Woodland Avenue is one of those lovely, wide, throwback streets in Preston Hollow where the houses are still of a consistent size with generous, and vigorously protected setbacks. Turner Duncan and Kimberley Miller of Design Duncan Miller Ullmann live in a traditional white-shingled Georgian that originated as a tract house in 1937. Not that the house doesn’t have a stellar pedigree, it was purchased from the original owner and renovated by renowned designer Cathy Kincaid and architect A.B. Swank in the early 1970s. Tom Landry Jr. lived in it for about 12 years before Duncan and Miller bought it three and a half years ago. They have remodeled it with their own signature style. You know the look: they designed and created the sexy Hotel ZaZa in Uptown Dallas. There are common elements—a zebra pattern rug on the staircase—and exotic objects used in ways different from what they were originally intended. For example, a long antique hall bench serves as seating at the dining table. “Like the themed suites at the ZaZa, we like pieces that tell a story.
We wanted our home be a collection of meaningful possessions,” Duncan says. “We bought everything in this house together. Every single object has special significance to us,” Miller adds.
The narrow Georgian portico was opened up to create a wide Cape Cod-style front porch with shuttered French doors that open to the living room and study. Inside, Duncan and Miller used columns to incorporate a narrow hallway into the living room.
They created a kitchen and dining area that opens to the family room and lets in all the light from the windows across the back looking out to the pool. It is a house built for entertaining, and like everything else in their life, Duncan and Miller do it together. Typically, they cook for eight to 12; even for huge parties, they don’t hire a caterer.
“Duncan is a great cook. I help him plan the menu and make the salad and dessert,” Miller says. “Then we set the table together, mixing and matching from our 12 sets of china that we have collected together.” (When these two say “everything together,” they mean it. On the day of the interview, Miller was wearing the orange sweater that Duncan had worn on the day of the photo shoot.)
This is not a formulaic interior. Asian art and ethnic accessories live very happily next to an ultra-traditional Adam mantel in the living room, and all the rooms have formal dentil crown molding. Somehow, it works. Of course, it doesn’t hurt to have a discerning eye for style and design. A favorite pine splay-legged side table was spotted at a Park Cities garage sale, and the beautifully carved 1800s French vitrines in the living room were once hidden under heavy green paint at an auction house in Upstate New York. But this is no stuffy museum. Comfortable chairs and sofas allow every room to be lived in and enjoyed.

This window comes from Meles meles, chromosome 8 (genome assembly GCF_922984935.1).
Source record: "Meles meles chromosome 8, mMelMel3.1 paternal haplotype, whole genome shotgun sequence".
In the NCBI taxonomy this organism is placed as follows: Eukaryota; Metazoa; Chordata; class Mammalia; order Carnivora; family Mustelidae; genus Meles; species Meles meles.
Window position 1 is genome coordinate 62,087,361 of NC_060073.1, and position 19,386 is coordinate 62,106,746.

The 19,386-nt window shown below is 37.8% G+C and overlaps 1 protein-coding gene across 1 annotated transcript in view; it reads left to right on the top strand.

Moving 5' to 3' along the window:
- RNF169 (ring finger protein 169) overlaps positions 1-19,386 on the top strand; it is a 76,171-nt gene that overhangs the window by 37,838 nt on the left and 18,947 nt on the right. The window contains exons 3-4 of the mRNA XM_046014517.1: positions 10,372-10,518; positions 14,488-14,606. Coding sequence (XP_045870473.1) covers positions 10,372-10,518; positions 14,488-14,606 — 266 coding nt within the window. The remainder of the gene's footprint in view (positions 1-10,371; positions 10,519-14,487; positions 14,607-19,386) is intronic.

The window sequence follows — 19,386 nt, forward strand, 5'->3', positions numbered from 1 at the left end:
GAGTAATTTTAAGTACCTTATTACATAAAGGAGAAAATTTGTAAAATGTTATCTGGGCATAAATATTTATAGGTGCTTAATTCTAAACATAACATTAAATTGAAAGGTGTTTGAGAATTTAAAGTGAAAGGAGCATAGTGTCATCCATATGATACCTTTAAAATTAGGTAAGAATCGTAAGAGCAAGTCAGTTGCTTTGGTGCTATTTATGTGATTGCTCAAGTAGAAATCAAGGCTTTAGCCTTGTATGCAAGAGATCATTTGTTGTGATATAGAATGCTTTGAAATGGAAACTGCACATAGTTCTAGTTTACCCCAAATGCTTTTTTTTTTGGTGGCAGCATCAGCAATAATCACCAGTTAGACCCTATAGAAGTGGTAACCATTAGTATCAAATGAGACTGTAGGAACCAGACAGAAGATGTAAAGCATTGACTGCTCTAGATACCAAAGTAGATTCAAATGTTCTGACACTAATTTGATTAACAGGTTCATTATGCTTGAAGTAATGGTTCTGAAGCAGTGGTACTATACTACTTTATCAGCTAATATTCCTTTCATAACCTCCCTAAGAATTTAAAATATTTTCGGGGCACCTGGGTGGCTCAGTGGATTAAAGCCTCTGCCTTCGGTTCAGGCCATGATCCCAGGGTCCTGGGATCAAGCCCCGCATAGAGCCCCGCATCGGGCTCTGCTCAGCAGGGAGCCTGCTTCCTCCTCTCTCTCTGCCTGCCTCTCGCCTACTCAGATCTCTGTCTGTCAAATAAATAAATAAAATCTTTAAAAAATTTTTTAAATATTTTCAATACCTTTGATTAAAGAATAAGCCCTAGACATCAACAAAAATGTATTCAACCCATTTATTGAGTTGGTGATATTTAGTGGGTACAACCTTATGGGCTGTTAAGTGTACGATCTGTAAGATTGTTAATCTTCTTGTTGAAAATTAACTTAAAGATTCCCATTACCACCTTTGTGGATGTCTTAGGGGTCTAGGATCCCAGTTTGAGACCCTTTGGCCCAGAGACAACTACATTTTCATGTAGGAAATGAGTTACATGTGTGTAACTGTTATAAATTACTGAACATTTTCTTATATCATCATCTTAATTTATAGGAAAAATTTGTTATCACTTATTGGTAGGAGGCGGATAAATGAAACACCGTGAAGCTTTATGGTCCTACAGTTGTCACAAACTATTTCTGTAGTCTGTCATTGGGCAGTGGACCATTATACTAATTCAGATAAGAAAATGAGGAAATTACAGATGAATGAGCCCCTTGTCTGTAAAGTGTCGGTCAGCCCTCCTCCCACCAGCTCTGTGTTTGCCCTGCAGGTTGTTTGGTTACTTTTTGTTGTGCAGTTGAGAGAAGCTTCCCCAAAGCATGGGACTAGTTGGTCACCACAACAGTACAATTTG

The traditional façade of the house disguises an open, modern interior. And so, too, Duncan and Miller look like they are fresh off the golf course or perhaps living a life of leisure in the Hamptons. Hardly. Their company is one of the top 15 hospitality design companies in the world; they have more than 120 employees in their offices in Dallas, Shanghai, and Hong Kong. Their 15 current hotel projects in China, Macau, the Caribbean, and North America keep them on the road. But as with everyone else, their business has been hit by the downturn. “Our hotel project in Macau, the largest in the world with more than 14 million square feet, has been put on hold at about 80 percent completion,” Duncan says, but with a confidence that things will turn around.
Miller is a collector. She collects seashells with which she has beautifully covered a console in the bedroom. She also collects Barbie dolls and Muffy bears that she keeps in a closet in the study, and she has kept a key from every hotel that she has ever stayed in. “I even collected TV Guides as a child. My mom threw them away when I went to college,” Miller laughs. Duncan, not quite as avid in his accumulations, has always been intrigued with interesting accessories.
With the couple having traveled extensively, one would expect that so many unique objects and the provocative art in the house were bought in exotic locations around the world—places out of reach of us homebound mortals. But that’s not the case at all. With the exception of some Chinese art and a terra cotta warrior from Xian, most of their furnishings were sourced locally from Design District showrooms, Wisteria, and Again & Again; or from their many trips to Connecticut and New York. “We started going to Connecticut to visit friends about 15 years ago, and we just love it there,” Miller says. “That’s really when we find the time to hang out and wander around antique stores, finding the things we love together.”
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